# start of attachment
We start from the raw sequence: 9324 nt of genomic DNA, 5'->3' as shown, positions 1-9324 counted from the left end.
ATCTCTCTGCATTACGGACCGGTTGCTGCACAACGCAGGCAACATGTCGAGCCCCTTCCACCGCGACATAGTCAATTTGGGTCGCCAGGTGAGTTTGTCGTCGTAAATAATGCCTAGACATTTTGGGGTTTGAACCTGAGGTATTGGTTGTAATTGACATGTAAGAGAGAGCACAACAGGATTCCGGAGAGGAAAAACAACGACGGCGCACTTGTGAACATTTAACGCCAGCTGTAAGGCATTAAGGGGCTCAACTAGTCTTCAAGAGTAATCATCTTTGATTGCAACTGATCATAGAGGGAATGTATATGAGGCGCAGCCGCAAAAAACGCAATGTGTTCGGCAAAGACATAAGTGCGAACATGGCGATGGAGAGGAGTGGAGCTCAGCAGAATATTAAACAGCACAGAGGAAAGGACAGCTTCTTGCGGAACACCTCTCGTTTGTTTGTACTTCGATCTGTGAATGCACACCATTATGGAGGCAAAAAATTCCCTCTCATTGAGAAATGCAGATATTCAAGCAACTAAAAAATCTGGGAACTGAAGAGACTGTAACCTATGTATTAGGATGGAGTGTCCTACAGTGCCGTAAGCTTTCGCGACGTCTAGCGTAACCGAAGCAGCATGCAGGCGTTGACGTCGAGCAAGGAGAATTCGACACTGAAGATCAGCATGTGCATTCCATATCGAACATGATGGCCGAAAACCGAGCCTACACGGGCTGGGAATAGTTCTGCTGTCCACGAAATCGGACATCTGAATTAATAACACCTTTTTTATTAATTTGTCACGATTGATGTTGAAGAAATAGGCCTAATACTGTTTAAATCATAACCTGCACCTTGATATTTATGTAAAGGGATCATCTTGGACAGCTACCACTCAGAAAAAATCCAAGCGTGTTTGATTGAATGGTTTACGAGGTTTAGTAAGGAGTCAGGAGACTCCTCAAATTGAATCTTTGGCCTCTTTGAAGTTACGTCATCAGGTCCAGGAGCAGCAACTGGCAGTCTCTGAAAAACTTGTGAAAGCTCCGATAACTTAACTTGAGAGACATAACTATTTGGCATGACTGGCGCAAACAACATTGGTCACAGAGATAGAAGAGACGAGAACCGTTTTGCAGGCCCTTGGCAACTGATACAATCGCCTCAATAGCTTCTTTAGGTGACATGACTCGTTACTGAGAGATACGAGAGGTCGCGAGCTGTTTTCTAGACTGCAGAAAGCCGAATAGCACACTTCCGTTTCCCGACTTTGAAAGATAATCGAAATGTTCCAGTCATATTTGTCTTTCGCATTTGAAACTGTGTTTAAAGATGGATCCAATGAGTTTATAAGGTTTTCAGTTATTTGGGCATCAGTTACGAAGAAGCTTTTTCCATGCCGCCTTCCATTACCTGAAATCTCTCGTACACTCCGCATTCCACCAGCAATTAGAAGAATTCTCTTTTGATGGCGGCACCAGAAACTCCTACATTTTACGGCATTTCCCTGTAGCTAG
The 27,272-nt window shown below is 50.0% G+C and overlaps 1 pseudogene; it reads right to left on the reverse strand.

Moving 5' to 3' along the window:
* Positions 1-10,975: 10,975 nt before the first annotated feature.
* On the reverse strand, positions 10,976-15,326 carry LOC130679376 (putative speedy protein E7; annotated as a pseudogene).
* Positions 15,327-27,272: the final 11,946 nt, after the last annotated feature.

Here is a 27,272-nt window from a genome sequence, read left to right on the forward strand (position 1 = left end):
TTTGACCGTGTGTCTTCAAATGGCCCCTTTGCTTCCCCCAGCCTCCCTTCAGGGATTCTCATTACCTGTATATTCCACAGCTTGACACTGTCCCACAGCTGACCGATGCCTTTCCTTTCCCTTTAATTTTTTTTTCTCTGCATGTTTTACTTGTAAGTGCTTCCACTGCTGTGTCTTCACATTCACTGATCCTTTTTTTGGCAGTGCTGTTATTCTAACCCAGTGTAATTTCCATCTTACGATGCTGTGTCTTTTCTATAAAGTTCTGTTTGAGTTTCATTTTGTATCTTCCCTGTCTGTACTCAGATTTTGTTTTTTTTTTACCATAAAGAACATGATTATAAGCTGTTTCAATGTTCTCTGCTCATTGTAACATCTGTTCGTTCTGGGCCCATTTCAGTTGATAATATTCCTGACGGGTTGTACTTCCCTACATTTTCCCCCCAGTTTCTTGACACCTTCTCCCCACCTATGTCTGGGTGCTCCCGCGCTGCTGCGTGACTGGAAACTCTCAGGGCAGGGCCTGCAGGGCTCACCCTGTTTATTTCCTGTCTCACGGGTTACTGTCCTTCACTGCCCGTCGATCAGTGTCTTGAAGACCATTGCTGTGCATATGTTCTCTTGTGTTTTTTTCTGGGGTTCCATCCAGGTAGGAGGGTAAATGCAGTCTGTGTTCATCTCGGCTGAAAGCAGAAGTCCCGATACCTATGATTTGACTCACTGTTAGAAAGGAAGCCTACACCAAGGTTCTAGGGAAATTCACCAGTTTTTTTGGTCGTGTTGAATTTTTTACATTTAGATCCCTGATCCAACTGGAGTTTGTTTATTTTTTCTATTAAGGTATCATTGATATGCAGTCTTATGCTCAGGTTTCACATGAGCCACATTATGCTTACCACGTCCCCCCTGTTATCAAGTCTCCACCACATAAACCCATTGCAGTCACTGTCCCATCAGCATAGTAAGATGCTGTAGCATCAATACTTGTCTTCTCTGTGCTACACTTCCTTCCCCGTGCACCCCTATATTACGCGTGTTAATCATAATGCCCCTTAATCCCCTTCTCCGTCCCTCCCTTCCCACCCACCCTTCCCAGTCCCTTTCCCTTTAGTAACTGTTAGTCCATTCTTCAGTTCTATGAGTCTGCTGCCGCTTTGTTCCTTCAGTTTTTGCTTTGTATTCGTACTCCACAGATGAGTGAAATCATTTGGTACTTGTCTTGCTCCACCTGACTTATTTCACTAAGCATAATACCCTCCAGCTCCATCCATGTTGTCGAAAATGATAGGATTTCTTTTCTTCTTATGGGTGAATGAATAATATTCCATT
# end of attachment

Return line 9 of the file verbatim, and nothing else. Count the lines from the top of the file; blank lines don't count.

TTTGACCGTGTGTCTTCAAATGGCCCCTTTGCTTCCCCCAGCCTCCCTTCAGGGATTCTCATTACCTGTATATTCCACAGCTTGACACTGTCCCACAGCTGACCGATGCCTTTCCTTTCCCTTTAATTTTTTTTTCTCTGCATGTTTTACTTGTAAGTGCTTCCACTGCTGTGTCTTCACATTCACTGATCCTTTTTTTGGCAGTGCTGTTATTCTAACCCAGTGTAATTTCCATCTTACGATGCTGTGTCTTTTCTATAAAGTTCTGTTTGAGTTTCATTTTGTATCTTCCCTGTCTGTACTCAGATTTTGTTTTTTTTTTACCATAAAGAACATGATTATAAGCTGTTTCAATGTTCTCTGCTCATTGTAACATCTGTTCGTTCTGGGCCCATTTCAGTTGATAATATTCCTGACGGGTTGTACTTCCCTACATTTTCCCCCCAGTTTCTTGACACCTTCTCCCCACCTATGTCTGGGTGCTCCCGCGCTGCTGCGTGACTGGAAACTCTCAGGGCAGGGCCTGCAGGGCTCACCCTGTTTATTTCCTGTCTCACGGGTTACTGTCCTTCACTGCCCGTCGATCAGTGTCTTGAAGACCATTGCTGTGCATATGTTCTCTTGTGTTTTTTTCTGGGGTTCCATCCAGGTAGGAGGGTAAATGCAGTCTGTGTTCATCTCGGCTGAAAGCAGAAGTCCCGATACCTATGATTTGACTCACTGTTAGAAAGGAAGCCTACACCAAGGTTCTAGGGAAATTCACCAGTTTTTTTGGTCGTGTTGAATTTTTTACATTTAGATCCCTGATCCAACTGGAGTTTGTTTATTTTTTCTATTAAGGTATCATTGATATGCAGTCTTATGCTCAGGTTTCACATGAGCCACATTATGCTTACCACGTCCCCCCTGTTATCAAGTCTCCACCACATAAACCCATTGCAGTCACTGTCCCATCAGCATAGTAAGATGCTGTAGCATCAATACTTGTCTTCTCTGTGCTACACTTCCTTCCCCGTGCACCCCTATATTACGCGTGTTAATCATAATGCCCCTTAATCCCCTTCTCCGTCCCTCCCTTCCCACCCACCCTTCCCAGTCCCTTTCCCTTTAGTAACTGTTAGTCCATTCTTCAGTTCTATGAGTCTGCTGCCGCTTTGTTCCTTCAGTTTTTGCTTTGTATTCGTACTCCACAGATGAGTGAAATCATTTGGTACTTGTCTTGCTCCACCTGACTTATTTCACTAAGCATAATACCCTCCAGCTCCATCCATGTTGTCGAAAATGATAGGATTTCTTTTCTTCTTATGGGTGAATGAATAATATTCCATT